Director: "I'd like to know if our service desk is responsive to our customers."

Metrics Designer: "What do you mean by responsive?"

Director: "Are we answering calls in a timely manner?"

Metrics Designer: "Why do we need to know this? What's driving the curiosity?"

Director: "My boss is demanding metrics, and I understand from the service desk that this information is readily available from our Trouble Call System."

Metrics Designer: "Yes, it is. But, we might give the wrong impression of what you think is important if we choose this metric. Perhaps we can see if something meaningful to you could also be provided without additional work to the staff. If we can identify different measures that are easy to collect and give you a better picture of the department, would you be willing to use them instead?"

Director: "Sure."

Metrics Designer: "Excellent. Usually we form metrics around goals you are trying to achieve, processes you want to improve, or problems you're trying to solve."

Director: "But leaders.h.i.+p wants service desk metrics."

Metrics Designer: "Okay. Why do they want service desk metrics?"

Director: "I think they're asking managers to demonstrate progress on their strategic plans."

Metrics Designer: "Do you have a strategic plan for the service desk?"

Director: "Yes, of course."

Metrics Designer: "So, perhaps we should look at the goals within the plan..."

To get to a root question, ask "why" five times-digging until you reach a root need or question.

I was able to narrow the need down to metrics around a set of goals. Not a perfect root question, but much better than what we started with.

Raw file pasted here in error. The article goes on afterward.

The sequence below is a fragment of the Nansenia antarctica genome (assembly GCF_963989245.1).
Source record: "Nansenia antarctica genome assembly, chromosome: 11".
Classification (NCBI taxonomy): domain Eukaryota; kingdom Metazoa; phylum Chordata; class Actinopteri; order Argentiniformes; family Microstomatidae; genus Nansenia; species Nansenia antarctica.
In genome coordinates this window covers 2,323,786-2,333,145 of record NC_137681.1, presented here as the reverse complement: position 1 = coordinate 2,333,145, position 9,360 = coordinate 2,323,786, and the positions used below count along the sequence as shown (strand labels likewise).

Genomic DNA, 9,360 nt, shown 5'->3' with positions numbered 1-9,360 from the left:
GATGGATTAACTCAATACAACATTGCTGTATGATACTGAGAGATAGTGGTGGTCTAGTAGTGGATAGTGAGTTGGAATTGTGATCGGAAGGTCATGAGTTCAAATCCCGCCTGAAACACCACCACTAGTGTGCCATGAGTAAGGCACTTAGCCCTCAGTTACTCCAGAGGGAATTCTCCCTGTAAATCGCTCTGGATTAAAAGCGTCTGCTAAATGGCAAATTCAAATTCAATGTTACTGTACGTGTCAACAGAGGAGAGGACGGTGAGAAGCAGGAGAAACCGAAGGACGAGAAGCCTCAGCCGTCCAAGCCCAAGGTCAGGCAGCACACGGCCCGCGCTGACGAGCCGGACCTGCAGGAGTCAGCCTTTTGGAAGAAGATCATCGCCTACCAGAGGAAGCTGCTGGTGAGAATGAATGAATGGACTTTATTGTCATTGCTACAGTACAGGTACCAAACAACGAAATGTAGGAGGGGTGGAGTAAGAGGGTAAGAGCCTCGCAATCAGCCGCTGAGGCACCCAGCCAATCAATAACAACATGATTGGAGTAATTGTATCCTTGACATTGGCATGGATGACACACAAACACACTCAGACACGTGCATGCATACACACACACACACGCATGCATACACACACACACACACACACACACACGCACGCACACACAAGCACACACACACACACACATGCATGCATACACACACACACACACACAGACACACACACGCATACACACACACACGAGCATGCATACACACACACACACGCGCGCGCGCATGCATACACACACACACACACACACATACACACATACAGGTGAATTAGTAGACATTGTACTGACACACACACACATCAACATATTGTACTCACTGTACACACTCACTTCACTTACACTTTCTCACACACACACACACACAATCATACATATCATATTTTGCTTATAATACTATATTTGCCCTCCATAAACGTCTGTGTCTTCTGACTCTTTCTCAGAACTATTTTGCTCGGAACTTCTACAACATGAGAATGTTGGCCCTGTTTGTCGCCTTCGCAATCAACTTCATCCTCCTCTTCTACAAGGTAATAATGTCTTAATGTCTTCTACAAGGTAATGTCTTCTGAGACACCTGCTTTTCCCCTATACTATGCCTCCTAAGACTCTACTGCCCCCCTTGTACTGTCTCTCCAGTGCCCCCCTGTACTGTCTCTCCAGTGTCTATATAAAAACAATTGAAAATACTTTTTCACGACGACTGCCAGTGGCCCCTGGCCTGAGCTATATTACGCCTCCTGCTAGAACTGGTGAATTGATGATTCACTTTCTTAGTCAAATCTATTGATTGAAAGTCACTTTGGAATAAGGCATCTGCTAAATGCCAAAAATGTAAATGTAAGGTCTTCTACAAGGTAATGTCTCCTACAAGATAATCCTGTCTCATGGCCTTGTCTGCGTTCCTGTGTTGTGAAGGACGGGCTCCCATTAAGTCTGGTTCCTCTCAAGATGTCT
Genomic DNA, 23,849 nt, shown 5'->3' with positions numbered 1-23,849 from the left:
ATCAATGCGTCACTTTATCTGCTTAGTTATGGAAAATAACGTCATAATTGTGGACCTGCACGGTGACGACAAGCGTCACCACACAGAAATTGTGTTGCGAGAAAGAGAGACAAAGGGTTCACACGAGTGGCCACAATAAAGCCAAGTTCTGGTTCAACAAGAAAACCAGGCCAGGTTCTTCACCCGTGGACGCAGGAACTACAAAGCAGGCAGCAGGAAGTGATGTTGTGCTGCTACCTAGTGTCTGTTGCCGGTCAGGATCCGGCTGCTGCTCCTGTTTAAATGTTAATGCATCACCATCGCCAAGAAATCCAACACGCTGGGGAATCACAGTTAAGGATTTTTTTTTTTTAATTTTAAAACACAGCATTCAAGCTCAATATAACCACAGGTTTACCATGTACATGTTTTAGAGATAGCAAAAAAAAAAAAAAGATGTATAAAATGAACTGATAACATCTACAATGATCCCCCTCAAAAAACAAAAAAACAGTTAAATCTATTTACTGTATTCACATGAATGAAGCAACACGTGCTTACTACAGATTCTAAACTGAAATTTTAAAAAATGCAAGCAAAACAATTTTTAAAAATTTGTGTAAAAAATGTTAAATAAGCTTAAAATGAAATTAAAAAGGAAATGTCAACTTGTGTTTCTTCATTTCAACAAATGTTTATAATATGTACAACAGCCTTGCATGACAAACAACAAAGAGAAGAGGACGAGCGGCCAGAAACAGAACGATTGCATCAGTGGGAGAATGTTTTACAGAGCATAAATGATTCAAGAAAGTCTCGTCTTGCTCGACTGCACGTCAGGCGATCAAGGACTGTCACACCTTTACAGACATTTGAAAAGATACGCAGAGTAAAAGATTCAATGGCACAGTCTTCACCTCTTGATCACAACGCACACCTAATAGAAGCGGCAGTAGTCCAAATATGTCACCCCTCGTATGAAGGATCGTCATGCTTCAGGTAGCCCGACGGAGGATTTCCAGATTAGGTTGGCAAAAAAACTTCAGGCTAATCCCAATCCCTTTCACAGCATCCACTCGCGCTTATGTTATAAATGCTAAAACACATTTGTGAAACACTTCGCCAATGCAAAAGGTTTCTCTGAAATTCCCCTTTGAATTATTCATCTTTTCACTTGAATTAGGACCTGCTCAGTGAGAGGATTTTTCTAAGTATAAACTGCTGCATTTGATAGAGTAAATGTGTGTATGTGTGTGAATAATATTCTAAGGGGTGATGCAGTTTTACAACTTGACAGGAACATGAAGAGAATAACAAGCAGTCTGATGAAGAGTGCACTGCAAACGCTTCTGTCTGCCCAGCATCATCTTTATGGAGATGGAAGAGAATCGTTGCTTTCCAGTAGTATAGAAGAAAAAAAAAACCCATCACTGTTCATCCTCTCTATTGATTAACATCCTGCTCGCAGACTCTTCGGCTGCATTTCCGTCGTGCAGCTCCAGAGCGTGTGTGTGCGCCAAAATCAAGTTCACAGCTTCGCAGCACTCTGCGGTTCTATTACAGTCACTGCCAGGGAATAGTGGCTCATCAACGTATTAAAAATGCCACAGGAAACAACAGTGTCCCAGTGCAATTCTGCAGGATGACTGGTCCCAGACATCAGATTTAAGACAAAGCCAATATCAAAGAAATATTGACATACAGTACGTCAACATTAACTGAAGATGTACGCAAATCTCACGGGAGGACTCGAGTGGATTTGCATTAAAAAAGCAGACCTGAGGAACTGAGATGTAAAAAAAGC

The problem is that you may not even be close to a root question. You may be driven by decrees from above, like the director in the scenario. You may be filling a box on a checklist.

When I run into this problem, I seriously consider walking away. I just let them know that although they believe they want a metric, I don't believe they actually need one. If they want to look at a couple of measures or provide some data points to someone asking for them-I or someone else can provide them, but again, they don't need a full-blown metric. If I'm consulting (and not an employee at the organization who feels he must obey), I run away.

Most root questions come from goals, improvement opportunities, or problems you want to solve.

If you don't have a list of goals for your unit, you can add value by first developing them. This may seem to be outside of the process for designing metrics, but since you must have a good root question to move forward, you don't have much choice.

If you have a set of goals, then your task becomes much easier. But be careful; the existence of a doc.u.mented strategic plan does not mean you have usable goals. Unless you have a living strategic plan, one that you are actually following, the strategic plan you have is probably more of an ornament for your shelf than a usable plan. But, let's start with the a.s.sumption that you'll have to identify your goals, improvement opportunities, and/or problems.

The best way I've found to get to the root questions when starting from a blank slate is to hold a working session with a trained facilitator, your team, and yourself. This shouldn't take longer than two or three one-hour sessions.